Distribution Arrangements: A Kenyan Competition Law Perspective


Introduction

A product’s route to the market is one of the crucial factors every manufacturer considers in determining how to effectively access its customers. Of the various distribution channels, manufacturers often appoint a third-party distributor to undertake this function by entering into what are known as distribution agreements.

A distribution agreement sets out the contractual relationship between a supplier and a distributor detailing the terms under which the distributor may sell the supplier’s products in a given market. The supplier may be the manufacturer of the products or a distributor with rights to resell such manufacturer’s products.

What are the types of distribution arrangements in Kenya?

Distribution agreements take various forms, the most commonly employed in Kenya being exclusive and non-exclusive distribution agreements. An exclusive distribution agreement is one where the supplier only engages a single distributor to sell the products within a specified territory with an undertaking not to appoint other distributors or compete with the distributor by directly selling the goods to the customers in such territory. A non-exclusive distribution agreement on the other hand is one which allows the supplier to appoint multiple distributors within a specified territory and/or sell the products directly to the consumers.

What is the position of the Kenyan competition law in relation to distribution agreements?

The Competition Act, No.12 of 2010 (the Act) prohibits restrictive or anti-competitive trade practices which may affect trade within Kenya or which have as their object or effect the prevention, restriction or distortion of competition within the Kenya. Under the Kenyan law, distribution agreements are deemed to be vertical arrangements within the production or distribution chain. Consequently, they are capable of involving negative trade practices that impact on competition. Such practices in distributorship include, the unreasonable increase in cost of production or distribution of commodities resulting in higher market prices, price fixing on the selling price, mis-leading or deceptive advertising or any other trading conditions and setting of minimum prices in form of retail price maintenance.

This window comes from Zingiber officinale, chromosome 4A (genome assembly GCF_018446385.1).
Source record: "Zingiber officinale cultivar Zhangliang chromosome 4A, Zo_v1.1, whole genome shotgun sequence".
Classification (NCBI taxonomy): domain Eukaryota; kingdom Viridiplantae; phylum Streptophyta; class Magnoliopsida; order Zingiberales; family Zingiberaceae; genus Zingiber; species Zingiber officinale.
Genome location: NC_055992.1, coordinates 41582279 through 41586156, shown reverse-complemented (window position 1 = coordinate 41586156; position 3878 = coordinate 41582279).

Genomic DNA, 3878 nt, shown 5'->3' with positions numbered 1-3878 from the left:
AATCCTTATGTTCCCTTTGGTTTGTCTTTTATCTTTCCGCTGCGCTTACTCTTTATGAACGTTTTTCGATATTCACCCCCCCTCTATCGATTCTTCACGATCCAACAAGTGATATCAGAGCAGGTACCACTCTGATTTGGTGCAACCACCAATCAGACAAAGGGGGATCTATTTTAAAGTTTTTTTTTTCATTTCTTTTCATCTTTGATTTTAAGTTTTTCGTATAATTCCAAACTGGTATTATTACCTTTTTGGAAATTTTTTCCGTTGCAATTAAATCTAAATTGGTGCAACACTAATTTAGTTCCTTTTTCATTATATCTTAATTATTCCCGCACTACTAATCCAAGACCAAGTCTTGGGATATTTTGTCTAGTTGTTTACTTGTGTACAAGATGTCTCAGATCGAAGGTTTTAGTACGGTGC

To be compliant with the competition law, parties must be keen to ensure that the following potential anti-competitive provisions are avoided in their distribution agreement:

  1. Exclusivity provisions

Where a supplier controls at least half of the products in the market (i.e. a dominant market position), exclusivity in a distribution agreement may amount to a restrictive trade practice if it limits or restricts the distribution of the product, among other things. Moreover, such an exclusive agreement locks out other distributors where such a supplier abuses their dominant position by restricting output or access in another market thus reducing competition at that level.

The Competition Authority of Kenya (CAK) found Crown Beverages Limited (a Coca Cola-owned company) to have abused its dominant position by entering into exclusive agreements for the distribution of its popular beverages and mineral water brands which prohibited such distributors from stocking and selling other beverages from other manufacturers thereby barring healthy competition and market choice to consumers.

  1. Terms restricting the minimum resale prices

Restraint must also be exercised by a supplier not to impose fixed or minimum price requirements under which a distributor can resell the products. Such requirements amount to price fixing which is unlawful as it limits competition and disadvantages consumers.

Are there any penalties for anti-competitive practices in distribution agreements?

Under the Act, parties found guilty of engaging in restrictive trade practices or abusing their dominant position shall upon conviction be liable to a fine of up to KES. 10 million or imprisonment for a term of up to 5 years or to both. The CAK may additionally impose a financial penalty of up to 10% of the defaulting entities’ gross annual turnover in Kenya of the immediately preceding year.

Conclusion

Suppliers and distributors must therefore engage in fair trade practices which are compliant with the competition law and differentiate themselves from their competitors by offering better quality and product offering

Would you like to learn more about this topic?

Should you have any enquiries regarding this article or any general queries on the subject matter, please do not hesitate to contact, Waringa Njonjo, Partner, Joy KamauAssociate and Wangila MasindeLawyer, MMAN Advocates.


Disclaimer: This article has been prepared for informational purposes only and is not legal advice. This information is not intended to create, and receipt of it does not constitute, a lawyer-client relationship. Nothing on this article is intended to guaranty, warranty, or predict the outcome of a particular case and should not be construed as such a guaranty, warranty, or prediction. The authors are not responsible for any actions (or lack thereof) taken as a result of relying on or in any way using information contained in this article and in no event shall be liable for any damages resulting from reliance on or use of this information. Readers should take specific advice from a qualified professional when dealing with specific situations.





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